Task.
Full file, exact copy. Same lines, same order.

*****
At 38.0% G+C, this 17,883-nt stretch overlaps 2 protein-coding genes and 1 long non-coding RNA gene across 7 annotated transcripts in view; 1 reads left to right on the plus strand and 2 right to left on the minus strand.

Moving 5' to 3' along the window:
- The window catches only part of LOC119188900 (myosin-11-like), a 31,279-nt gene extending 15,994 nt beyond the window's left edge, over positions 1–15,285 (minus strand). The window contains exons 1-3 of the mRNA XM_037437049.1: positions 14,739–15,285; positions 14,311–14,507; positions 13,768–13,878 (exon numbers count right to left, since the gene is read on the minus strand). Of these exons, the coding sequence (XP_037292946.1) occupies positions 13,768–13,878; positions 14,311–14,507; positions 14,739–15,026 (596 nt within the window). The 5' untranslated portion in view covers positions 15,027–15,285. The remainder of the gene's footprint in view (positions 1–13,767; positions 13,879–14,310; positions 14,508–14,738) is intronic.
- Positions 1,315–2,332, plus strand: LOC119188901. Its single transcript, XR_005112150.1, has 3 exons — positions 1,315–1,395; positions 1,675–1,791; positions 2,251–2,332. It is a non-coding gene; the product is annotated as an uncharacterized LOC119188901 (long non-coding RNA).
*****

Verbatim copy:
At 38.0% G+C, this 17,883-nt stretch overlaps 2 protein-coding genes and 1 long non-coding RNA gene across 7 annotated transcripts in view; 1 reads left to right on the plus strand and 2 right to left on the minus strand.

Moving 5' to 3' along the window:
- The window catches only part of LOC119188900 (myosin-11-like), a 31,279-nt gene extending 15,994 nt beyond the window's left edge, over positions 1–15,285 (minus strand). The window contains exons 1-3 of the mRNA XM_037437049.1: positions 14,739–15,285; positions 14,311–14,507; positions 13,768–13,878 (exon numbers count right to left, since the gene is read on the minus strand). Of these exons, the coding sequence (XP_037292946.1) occupies positions 13,768–13,878; positions 14,311–14,507; positions 14,739–15,026 (596 nt within the window). The 5' untranslated portion in view covers positions 15,027–15,285. The remainder of the gene's footprint in view (positions 1–13,767; positions 13,879–14,310; positions 14,508–14,738) is intronic.
- Positions 1,315–2,332, plus strand: LOC119188901. Its single transcript, XR_005112150.1, has 3 exons — positions 1,315–1,395; positions 1,675–1,791; positions 2,251–2,332. It is a non-coding gene; the product is annotated as an uncharacterized LOC119188901 (long non-coding RNA).